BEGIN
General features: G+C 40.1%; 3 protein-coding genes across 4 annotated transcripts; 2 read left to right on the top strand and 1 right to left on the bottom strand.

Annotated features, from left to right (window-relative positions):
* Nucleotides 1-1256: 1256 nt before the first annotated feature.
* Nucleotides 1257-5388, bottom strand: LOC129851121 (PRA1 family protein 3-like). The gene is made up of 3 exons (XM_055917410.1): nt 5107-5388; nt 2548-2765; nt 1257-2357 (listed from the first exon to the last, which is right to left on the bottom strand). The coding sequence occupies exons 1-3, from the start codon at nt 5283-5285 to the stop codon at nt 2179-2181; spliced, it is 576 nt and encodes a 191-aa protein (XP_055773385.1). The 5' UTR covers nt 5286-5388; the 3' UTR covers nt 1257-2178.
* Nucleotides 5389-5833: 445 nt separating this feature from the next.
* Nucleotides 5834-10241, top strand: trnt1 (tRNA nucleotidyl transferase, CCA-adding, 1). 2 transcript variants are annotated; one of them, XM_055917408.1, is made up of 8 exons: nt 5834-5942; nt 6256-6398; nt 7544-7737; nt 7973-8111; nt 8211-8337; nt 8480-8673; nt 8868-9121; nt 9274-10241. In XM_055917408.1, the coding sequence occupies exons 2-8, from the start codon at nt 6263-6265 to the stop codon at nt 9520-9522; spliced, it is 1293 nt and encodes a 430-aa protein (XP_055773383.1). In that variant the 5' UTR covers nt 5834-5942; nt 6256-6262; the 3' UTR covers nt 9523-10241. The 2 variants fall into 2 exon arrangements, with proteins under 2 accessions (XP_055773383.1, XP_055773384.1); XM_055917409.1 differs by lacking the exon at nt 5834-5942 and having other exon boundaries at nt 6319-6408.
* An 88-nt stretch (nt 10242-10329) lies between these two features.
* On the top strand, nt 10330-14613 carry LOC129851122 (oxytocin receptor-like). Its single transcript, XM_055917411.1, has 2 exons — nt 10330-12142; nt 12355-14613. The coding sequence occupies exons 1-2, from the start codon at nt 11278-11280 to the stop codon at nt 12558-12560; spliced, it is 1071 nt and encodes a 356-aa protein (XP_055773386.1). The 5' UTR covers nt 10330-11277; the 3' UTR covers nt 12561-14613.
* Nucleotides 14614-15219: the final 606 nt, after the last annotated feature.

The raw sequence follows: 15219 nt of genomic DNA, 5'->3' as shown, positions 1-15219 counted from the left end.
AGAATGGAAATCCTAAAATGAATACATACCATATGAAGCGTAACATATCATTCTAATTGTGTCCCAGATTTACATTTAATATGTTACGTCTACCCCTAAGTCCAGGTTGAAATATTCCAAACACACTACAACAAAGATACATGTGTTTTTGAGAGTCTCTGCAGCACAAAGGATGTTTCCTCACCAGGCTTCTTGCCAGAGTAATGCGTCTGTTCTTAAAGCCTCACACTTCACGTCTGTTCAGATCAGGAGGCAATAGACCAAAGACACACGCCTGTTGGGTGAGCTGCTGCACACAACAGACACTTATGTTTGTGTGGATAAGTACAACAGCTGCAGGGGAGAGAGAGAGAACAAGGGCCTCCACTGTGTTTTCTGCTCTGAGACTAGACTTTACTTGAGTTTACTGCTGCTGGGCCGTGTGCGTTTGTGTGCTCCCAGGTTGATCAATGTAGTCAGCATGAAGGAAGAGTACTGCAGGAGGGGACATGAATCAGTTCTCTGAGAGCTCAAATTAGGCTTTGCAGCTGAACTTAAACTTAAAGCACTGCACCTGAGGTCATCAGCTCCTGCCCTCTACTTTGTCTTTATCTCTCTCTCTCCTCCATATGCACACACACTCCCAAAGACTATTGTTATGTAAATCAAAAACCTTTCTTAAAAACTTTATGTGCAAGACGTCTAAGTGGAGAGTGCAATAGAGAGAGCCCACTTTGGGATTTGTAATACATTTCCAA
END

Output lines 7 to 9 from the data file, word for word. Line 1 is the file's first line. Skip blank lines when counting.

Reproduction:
* An 88-nt stretch (nt 10242-10329) lies between these two features.
* On the top strand, nt 10330-14613 carry LOC129851122 (oxytocin receptor-like). Its single transcript, XM_055917411.1, has 2 exons — nt 10330-12142; nt 12355-14613. The coding sequence occupies exons 1-2, from the start codon at nt 11278-11280 to the stop codon at nt 12558-12560; spliced, it is 1071 nt and encodes a 356-aa protein (XP_055773386.1). The 5' UTR covers nt 10330-11277; the 3' UTR covers nt 12561-14613.
* Nucleotides 14614-15219: the final 606 nt, after the last annotated feature.